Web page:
|Value||2 han (Closed only)|
Chiitoitsu 「七対子」, also known as chiitoi or niconico, is one of the standard yaku hands. This hand consists of seven pairs, where no two pairs may be identical. In other words, every pair must be distinct. Though some house rules actually allow four of the same tiles to count as two pairs each. This hand is one of the two exceptions of the "four melds and one pair" rule of forming a hand, where the other exception is the kokushi musou. This hand is closed only.
Given the number of pairs in this hand, it is often tempting to call pon with matching discards to the pairs. However, it is generally noted that toitoi is actually a slower developing hand in this instance. This is especially the case, when the potential chiitoitsu hand sits at iishanten; and it may actually be recommended to let the hand develop into a chiitoitsu tenpai, rather than forcing toitoi. Tenpai for chiitoitsu always uses the wait of tanki (pair wait) in order to complete the seventh and last pair for the hand.
Nevertheless, transition to other yaku may actually be favorable, if the hand develops at least one ankou. In this case, players may find themselves looking to develop a toitoi hand, sanankou, or even suuankou. Whatever the case may be, this consideration does take some discretion, particularly when taking into account the number of tiles available, current point standing, and/or number of tile draws remaining.
Finally, the pairs must be distinct. A group of tiles forming ankan does not count as 2 tile pairings. Some house rules actually allow four-of-a-kind to count as two pairs.
Unlike most mahjong hands, chiitoitsu is an exception to the "four groups and a pair" pattern. Instead, tiles are groups into pairs or toitsu. As such, the tile groupings cannot be interpreted other ways. For this reason, chiitoitsu is also granted a unique fu count of 25, which remains static.
The shanten count for chiitoitsu is simpler to count, which can be marked by the number of pairs in the hand.
|Tenpai||6||Obvious choice for chiitoitsu while in tenpai or 1-shanten. The choice of riichi will depend on the waiting tile, current hand, and current score.
A 1-shanten hand waits to pair one of three tile types for tenpai. Upon attaining tenpai, one of the three must be discarded.
|2||4||A hand with four pairs may consider for chiitoitsu. Only one more pair is needed to get to 1-shanten.|
|3||3||A hand with three pairs is very inefficient.|
|4||2||Attempting chiitoitsu with this start is very unreasonable. If anything a hand of this composition is better off utilizing other yaku.|
For chiitoitsu, the hand has numerous pairs during development. One of the pairs may develop into a triplet. This may encourage a player to develop the hand for toitoi, sanankou, or even suuankou.
^ Ippatsu requires riichi to be of any use.
The composition of this yaku makes it very restrictive regarding its combination with other yaku. Chiitoitsu cannot be combined with any yaku dependent on tile groups of three. As the yaku demands, all tiles must be in pairs. Chiitoitsu combined with chanta gives honroutou, and it cannot be combined with junchan as there are only six different terminals, but chiitoi requires seven distinct pairs.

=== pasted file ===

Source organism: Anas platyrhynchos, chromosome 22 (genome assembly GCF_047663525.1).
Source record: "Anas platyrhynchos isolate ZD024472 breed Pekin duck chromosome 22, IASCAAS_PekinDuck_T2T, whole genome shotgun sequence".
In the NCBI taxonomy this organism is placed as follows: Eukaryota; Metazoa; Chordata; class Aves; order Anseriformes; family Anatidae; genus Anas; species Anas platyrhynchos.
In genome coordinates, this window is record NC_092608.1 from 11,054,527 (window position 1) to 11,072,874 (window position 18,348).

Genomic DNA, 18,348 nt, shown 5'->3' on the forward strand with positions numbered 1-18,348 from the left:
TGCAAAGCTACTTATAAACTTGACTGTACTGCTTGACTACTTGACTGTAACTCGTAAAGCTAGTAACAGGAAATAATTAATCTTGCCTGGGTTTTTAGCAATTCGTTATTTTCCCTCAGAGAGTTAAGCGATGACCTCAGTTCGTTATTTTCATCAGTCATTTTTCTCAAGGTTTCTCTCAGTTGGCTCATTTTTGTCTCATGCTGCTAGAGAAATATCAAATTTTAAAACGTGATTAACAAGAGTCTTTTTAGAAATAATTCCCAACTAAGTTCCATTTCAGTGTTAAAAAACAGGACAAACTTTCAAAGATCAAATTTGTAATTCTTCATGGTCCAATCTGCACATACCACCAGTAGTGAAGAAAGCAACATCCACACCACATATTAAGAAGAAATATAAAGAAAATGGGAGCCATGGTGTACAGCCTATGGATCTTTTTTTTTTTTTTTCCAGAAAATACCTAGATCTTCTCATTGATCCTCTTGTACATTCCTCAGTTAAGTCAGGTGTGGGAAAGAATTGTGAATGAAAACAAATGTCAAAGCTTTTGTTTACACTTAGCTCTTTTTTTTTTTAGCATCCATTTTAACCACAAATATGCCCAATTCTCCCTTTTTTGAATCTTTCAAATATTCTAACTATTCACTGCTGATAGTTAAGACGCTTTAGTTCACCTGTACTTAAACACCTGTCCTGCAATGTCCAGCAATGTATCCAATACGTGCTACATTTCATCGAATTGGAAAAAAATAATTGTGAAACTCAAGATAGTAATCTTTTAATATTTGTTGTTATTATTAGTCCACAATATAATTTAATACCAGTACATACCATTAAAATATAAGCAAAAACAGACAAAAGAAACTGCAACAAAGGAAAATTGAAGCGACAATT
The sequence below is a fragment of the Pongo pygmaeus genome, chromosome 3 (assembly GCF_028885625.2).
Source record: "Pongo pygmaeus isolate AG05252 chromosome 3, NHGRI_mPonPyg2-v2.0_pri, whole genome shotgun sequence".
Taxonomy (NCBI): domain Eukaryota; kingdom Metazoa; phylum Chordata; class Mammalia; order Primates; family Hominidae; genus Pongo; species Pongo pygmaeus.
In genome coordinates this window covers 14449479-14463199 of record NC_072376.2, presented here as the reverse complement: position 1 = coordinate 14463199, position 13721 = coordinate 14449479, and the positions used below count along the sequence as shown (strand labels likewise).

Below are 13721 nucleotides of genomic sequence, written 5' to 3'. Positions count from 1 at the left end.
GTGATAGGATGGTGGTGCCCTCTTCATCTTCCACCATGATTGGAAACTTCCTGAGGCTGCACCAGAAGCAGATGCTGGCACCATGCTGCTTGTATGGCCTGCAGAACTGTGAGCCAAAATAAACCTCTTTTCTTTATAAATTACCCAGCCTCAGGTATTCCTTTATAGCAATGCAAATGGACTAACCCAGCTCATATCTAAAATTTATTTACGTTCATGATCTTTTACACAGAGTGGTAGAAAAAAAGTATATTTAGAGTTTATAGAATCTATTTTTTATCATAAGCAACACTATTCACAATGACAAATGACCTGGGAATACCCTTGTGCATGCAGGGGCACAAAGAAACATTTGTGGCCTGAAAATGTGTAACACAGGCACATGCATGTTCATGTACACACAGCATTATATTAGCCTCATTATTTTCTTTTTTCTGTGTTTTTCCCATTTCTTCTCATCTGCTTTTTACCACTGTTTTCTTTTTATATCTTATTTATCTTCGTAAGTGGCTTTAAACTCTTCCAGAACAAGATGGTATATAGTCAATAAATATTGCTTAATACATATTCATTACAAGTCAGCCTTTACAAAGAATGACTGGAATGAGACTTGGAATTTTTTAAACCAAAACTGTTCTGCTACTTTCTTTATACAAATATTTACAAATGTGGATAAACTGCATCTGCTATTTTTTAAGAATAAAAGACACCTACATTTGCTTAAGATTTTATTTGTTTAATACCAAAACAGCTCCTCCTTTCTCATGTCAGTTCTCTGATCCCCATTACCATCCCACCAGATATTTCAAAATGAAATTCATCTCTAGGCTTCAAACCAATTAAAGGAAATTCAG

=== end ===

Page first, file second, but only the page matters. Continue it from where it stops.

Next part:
As for rinshan and chankan, this yaku may combine with neither. Rinshan requires a call of kan, but that is not allowed with chiitoitsu. A player may draw all four of a specific tile, but they are not treated as distinct pairs. For chankan, all chiitoitsu tenpai hands utilize tanki, or single tile wait. In order to win with a chiitoitsu hand, that single tile must be paired, and it is physically impossible for it to be used for an added kan call.
With iipeikou or ryanpeikou
A chiitoitsu hand may collect sequential series of paired tiles. The pattern would simply look like iipeikou or even ryanpeikou. For both of these yaku, neither are compatible with chiitoitsu. Once again, all tiles are considered to be pairs, instead of three-tiled-groups. For both iipeikou or ryanpeikou, sequences are required for completion, which simply does not fit the definition of chiitoitsu. This is especially the case for ryanpeikou, which actually looks like a collection of seven pairs on its own.
As a special exception to the usual scoring rules, this hand is always given 25 fu. No other fu are awarded: not for yakuhai pairs nor for tanki waits. The value is not rounded up to 30 fu. This produces a unique set of scoring values for chiitoitsu hands at a given han value, although the point values are the equivalent of the 50 fu numbers. Like all hands, once a chiitoitsu hand is valued at 5 han or more, then it is counted for mangan or greater. Chiitoitsu with mentsumo produces a 3-han hand. Since chiitoitsu can only occur in a closed hand, it is not possible to produce a 2-han chiitoitsu hand by tsumo.
|Position||2 han||3 han||4 han||5 han or more|
|Mangan, Haneman, etc.|
High scoring chiitoitsu hands are possible without dora. The highest possible involves riichi, ippatsu, tsumo, haitei and chinitsu. With the 2 han for chiitoitsu, the combination brings the hand to a whopping 12 han. Note that tanyao cannot be added, as the hand 22334455667788 can be scored as ryanpeikou and pinfu for an additional 2 han over chiitoitsu. In some rule variations, this hand is an optional yakuman, known as "daisharin", "daichikurin", or "daisuurin", depending on the suit..
All tiles in this yaku must be in pairs. Therefore the dora tiles also occur in pairs. If dora is involved, then at minimum, this yaku may possess at least 2 dora. The notable exception are the red dora, which appear as individual reds in their own right. Aka nashi games makes the red dora irrelevant, as they are unused.
- Chiitoitsu in Japanese Wikipedia